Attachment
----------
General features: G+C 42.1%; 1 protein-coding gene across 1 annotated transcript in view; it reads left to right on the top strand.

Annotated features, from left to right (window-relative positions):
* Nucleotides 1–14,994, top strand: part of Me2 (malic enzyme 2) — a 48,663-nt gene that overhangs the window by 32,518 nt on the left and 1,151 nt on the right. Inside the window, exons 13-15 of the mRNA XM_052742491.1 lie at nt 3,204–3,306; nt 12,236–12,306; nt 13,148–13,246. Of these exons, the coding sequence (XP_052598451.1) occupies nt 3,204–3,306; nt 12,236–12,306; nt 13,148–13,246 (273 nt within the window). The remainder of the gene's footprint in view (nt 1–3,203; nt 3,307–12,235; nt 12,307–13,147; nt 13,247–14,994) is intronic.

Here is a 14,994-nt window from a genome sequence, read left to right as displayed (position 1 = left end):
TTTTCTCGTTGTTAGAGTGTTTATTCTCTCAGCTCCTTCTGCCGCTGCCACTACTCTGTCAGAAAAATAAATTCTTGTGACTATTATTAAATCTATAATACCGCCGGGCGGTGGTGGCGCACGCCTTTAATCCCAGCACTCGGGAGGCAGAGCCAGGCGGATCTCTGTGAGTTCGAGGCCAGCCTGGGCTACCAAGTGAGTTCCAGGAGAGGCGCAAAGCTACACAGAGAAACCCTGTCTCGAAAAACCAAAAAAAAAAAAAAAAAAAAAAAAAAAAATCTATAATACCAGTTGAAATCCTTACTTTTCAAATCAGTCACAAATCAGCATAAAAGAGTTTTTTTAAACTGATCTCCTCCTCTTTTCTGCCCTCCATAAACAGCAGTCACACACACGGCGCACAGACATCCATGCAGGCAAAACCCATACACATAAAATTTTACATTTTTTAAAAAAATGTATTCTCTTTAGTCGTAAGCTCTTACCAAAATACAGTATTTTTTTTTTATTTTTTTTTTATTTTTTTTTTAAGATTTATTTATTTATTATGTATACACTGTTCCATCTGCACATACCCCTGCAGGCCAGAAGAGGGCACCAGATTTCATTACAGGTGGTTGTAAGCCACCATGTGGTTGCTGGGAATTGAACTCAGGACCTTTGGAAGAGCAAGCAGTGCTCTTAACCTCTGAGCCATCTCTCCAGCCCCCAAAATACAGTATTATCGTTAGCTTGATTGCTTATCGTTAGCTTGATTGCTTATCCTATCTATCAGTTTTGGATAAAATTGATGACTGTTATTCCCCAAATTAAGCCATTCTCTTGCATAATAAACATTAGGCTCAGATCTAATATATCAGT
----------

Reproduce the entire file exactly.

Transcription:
General features: G+C 42.1%; 1 protein-coding gene across 1 annotated transcript in view; it reads left to right on the top strand.

Annotated features, from left to right (window-relative positions):
* Nucleotides 1–14,994, top strand: part of Me2 (malic enzyme 2) — a 48,663-nt gene that overhangs the window by 32,518 nt on the left and 1,151 nt on the right. Inside the window, exons 13-15 of the mRNA XM_052742491.1 lie at nt 3,204–3,306; nt 12,236–12,306; nt 13,148–13,246. Of these exons, the coding sequence (XP_052598451.1) occupies nt 3,204–3,306; nt 12,236–12,306; nt 13,148–13,246 (273 nt within the window). The remainder of the gene's footprint in view (nt 1–3,203; nt 3,307–12,235; nt 12,307–13,147; nt 13,247–14,994) is intronic.

Here is a 14,994-nt window from a genome sequence, read left to right as displayed (position 1 = left end):
TTTTCTCGTTGTTAGAGTGTTTATTCTCTCAGCTCCTTCTGCCGCTGCCACTACTCTGTCAGAAAAATAAATTCTTGTGACTATTATTAAATCTATAATACCGCCGGGCGGTGGTGGCGCACGCCTTTAATCCCAGCACTCGGGAGGCAGAGCCAGGCGGATCTCTGTGAGTTCGAGGCCAGCCTGGGCTACCAAGTGAGTTCCAGGAGAGGCGCAAAGCTACACAGAGAAACCCTGTCTCGAAAAACCAAAAAAAAAAAAAAAAAAAAAAAAAAAAATCTATAATACCAGTTGAAATCCTTACTTTTCAAATCAGTCACAAATCAGCATAAAAGAGTTTTTTTAAACTGATCTCCTCCTCTTTTCTGCCCTCCATAAACAGCAGTCACACACACGGCGCACAGACATCCATGCAGGCAAAACCCATACACATAAAATTTTACATTTTTTAAAAAAATGTATTCTCTTTAGTCGTAAGCTCTTACCAAAATACAGTATTTTTTTTTTATTTTTTTTTTATTTTTTTTTTAAGATTTATTTATTTATTATGTATACACTGTTCCATCTGCACATACCCCTGCAGGCCAGAAGAGGGCACCAGATTTCATTACAGGTGGTTGTAAGCCACCATGTGGTTGCTGGGAATTGAACTCAGGACCTTTGGAAGAGCAAGCAGTGCTCTTAACCTCTGAGCCATCTCTCCAGCCCCCAAAATACAGTATTATCGTTAGCTTGATTGCTTATCGTTAGCTTGATTGCTTATCCTATCTATCAGTTTTGGATAAAATTGATGACTGTTATTCCCCAAATTAAGCCATTCTCTTGCATAATAAACATTAGGCTCAGATCTAATATATCAGT